After being largely cut out of the response to the coronavirus pandemic, Idaho lawmakers will consider a variety of changes to the state’s emergency procedures during next year’s legislative session.
In a news release announcing the move, House Speaker Scott Bedke, R-Oakley, said the past few months “have taught us a hard lesson: Idaho’s laws dealing with the unprecedented conditions created by the COVID-19 virus are inadequate.”
Bedke, together with Senate President Pro Tem Brent Hill, R-Rexburg, said joint legislative working groups will provide recommendations next session on six main issues:
Election dates and processes.
Limits and procedures for the appropriation of “non-cognizable” or non-state funds (such as the $1.25 billion in coronavirus emergency funding Idaho received from the federal government).
The duration of and powers conferred by any state emergency declaration.
A potential constitutional amendment allowing the Legislature to convene a special session.
Limitations on liability for schools, businesses and other entities during a health crisis.
Statutory flexibility for public schools to deal with possible financial holdbacks.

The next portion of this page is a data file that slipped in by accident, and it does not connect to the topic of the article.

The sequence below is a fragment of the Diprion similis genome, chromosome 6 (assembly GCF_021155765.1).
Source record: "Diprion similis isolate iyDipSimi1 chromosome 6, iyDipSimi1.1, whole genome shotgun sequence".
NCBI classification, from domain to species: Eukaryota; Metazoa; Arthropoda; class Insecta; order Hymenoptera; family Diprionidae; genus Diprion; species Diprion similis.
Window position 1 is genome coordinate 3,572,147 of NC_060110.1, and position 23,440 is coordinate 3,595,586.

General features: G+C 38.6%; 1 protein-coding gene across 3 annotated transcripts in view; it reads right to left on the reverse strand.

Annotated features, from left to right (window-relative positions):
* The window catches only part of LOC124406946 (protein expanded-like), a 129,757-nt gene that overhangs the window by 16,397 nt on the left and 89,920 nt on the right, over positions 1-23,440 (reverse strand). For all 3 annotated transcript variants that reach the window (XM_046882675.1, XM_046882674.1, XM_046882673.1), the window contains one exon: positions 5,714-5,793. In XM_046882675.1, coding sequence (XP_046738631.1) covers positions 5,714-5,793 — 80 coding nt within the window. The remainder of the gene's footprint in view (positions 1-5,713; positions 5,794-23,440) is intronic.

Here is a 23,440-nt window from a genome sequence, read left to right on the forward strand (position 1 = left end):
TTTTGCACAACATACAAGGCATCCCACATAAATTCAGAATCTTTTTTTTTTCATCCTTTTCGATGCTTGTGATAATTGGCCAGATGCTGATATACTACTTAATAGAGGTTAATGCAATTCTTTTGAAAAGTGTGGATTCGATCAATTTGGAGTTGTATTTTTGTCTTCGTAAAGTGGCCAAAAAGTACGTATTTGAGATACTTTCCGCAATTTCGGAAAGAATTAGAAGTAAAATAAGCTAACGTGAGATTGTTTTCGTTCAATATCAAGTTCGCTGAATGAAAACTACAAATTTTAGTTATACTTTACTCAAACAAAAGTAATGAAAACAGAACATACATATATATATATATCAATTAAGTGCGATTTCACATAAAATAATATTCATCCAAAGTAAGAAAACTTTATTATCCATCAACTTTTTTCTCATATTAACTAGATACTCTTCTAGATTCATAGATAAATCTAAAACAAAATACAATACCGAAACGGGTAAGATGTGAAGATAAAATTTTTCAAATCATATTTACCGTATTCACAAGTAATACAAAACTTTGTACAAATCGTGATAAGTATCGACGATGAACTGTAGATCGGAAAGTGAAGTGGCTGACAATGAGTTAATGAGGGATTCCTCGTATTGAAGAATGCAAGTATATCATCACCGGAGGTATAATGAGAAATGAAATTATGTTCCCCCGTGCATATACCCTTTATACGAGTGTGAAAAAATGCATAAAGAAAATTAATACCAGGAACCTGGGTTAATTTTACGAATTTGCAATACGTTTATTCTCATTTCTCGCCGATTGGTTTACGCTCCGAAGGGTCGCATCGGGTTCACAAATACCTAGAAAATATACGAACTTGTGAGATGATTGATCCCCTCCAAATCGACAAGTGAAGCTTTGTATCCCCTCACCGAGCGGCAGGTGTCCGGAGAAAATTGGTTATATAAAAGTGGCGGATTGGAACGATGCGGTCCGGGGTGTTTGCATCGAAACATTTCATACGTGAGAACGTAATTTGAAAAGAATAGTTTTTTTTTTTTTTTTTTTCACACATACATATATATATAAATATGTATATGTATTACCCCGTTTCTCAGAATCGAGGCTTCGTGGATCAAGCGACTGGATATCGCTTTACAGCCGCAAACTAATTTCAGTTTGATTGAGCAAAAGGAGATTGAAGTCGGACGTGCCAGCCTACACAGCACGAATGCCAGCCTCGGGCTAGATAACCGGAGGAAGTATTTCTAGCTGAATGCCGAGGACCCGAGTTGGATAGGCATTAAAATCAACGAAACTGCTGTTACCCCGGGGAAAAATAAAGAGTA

“This potential legislation would ensure that the people of Idaho have a say, through their duly-elected senators and representatives, in how the state is run during trying times,” Hill said.
The announcement comes a week after a small group of Republican lawmakers met at the Statehouse, in what was initially billed as a special session.
The lawmakers — who included Rep. Mike Kingsley, of Lewiston, Rep. Priscilla Giddings, of White Bird, and Rep. Paul Shepherd, of Riggins — didn’t try to pass any legislation. The meeting largely ended up as a gripe session, where the representatives voiced concerns about the governor’s handling of the coronavirus pandemic and the Legislature’s negligible role in the decision-making process.
In the news release, Hill and Bedke said the intent of any constitutional amendments and legislation next year will be to “ensure that the people of Idaho aren’t silenced, preserve the checks and balances set out by our forefathers and protect against overreach by the executive branch.”